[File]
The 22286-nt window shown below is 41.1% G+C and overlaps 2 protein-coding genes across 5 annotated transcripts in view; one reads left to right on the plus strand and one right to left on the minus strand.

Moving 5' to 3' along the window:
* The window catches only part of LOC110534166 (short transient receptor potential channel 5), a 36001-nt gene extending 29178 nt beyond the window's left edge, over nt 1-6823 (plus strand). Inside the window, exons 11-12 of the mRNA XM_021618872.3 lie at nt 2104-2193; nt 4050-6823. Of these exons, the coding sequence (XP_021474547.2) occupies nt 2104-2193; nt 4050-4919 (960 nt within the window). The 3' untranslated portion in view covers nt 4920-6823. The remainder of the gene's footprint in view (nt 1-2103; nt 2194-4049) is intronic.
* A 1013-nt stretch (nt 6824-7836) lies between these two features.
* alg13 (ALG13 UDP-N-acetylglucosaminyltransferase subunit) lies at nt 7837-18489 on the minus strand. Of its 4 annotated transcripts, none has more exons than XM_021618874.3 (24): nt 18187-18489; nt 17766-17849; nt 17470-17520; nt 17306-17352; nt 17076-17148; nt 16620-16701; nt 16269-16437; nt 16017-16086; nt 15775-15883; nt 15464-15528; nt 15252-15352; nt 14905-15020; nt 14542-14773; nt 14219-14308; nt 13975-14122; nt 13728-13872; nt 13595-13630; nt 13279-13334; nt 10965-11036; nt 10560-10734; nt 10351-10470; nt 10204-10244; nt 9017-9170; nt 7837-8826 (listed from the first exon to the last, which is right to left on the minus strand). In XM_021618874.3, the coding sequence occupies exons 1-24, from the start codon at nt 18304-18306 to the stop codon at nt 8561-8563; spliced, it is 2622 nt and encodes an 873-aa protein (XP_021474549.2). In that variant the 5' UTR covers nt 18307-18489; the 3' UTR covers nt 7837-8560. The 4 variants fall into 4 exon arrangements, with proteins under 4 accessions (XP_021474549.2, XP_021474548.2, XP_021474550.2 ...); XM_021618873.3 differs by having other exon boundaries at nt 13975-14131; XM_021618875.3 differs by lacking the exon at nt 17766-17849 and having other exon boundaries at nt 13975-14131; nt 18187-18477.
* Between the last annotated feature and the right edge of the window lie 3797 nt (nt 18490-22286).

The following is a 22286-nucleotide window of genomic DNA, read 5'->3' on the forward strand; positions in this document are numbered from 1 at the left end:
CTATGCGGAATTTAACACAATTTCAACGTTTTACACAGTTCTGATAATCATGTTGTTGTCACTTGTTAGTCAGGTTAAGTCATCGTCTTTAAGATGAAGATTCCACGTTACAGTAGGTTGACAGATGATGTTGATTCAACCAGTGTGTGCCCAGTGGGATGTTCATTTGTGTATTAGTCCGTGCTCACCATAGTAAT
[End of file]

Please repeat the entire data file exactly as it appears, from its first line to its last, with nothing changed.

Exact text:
The 22286-nt window shown below is 41.1% G+C and overlaps 2 protein-coding genes across 5 annotated transcripts in view; one reads left to right on the plus strand and one right to left on the minus strand.

Moving 5' to 3' along the window:
* The window catches only part of LOC110534166 (short transient receptor potential channel 5), a 36001-nt gene extending 29178 nt beyond the window's left edge, over nt 1-6823 (plus strand). Inside the window, exons 11-12 of the mRNA XM_021618872.3 lie at nt 2104-2193; nt 4050-6823. Of these exons, the coding sequence (XP_021474547.2) occupies nt 2104-2193; nt 4050-4919 (960 nt within the window). The 3' untranslated portion in view covers nt 4920-6823. The remainder of the gene's footprint in view (nt 1-2103; nt 2194-4049) is intronic.
* A 1013-nt stretch (nt 6824-7836) lies between these two features.
* alg13 (ALG13 UDP-N-acetylglucosaminyltransferase subunit) lies at nt 7837-18489 on the minus strand. Of its 4 annotated transcripts, none has more exons than XM_021618874.3 (24): nt 18187-18489; nt 17766-17849; nt 17470-17520; nt 17306-17352; nt 17076-17148; nt 16620-16701; nt 16269-16437; nt 16017-16086; nt 15775-15883; nt 15464-15528; nt 15252-15352; nt 14905-15020; nt 14542-14773; nt 14219-14308; nt 13975-14122; nt 13728-13872; nt 13595-13630; nt 13279-13334; nt 10965-11036; nt 10560-10734; nt 10351-10470; nt 10204-10244; nt 9017-9170; nt 7837-8826 (listed from the first exon to the last, which is right to left on the minus strand). In XM_021618874.3, the coding sequence occupies exons 1-24, from the start codon at nt 18304-18306 to the stop codon at nt 8561-8563; spliced, it is 2622 nt and encodes an 873-aa protein (XP_021474549.2). In that variant the 5' UTR covers nt 18307-18489; the 3' UTR covers nt 7837-8560. The 4 variants fall into 4 exon arrangements, with proteins under 4 accessions (XP_021474549.2, XP_021474548.2, XP_021474550.2 ...); XM_021618873.3 differs by having other exon boundaries at nt 13975-14131; XM_021618875.3 differs by lacking the exon at nt 17766-17849 and having other exon boundaries at nt 13975-14131; nt 18187-18477.
* Between the last annotated feature and the right edge of the window lie 3797 nt (nt 18490-22286).

The following is a 22286-nucleotide window of genomic DNA, read 5'->3' on the forward strand; positions in this document are numbered from 1 at the left end:
CTATGCGGAATTTAACACAATTTCAACGTTTTACACAGTTCTGATAATCATGTTGTTGTCACTTGTTAGTCAGGTTAAGTCATCGTCTTTAAGATGAAGATTCCACGTTACAGTAGGTTGACAGATGATGTTGATTCAACCAGTGTGTGCCCAGTGGGATGTTCATTTGTGTATTAGTCCGTGCTCACCATAGTAAT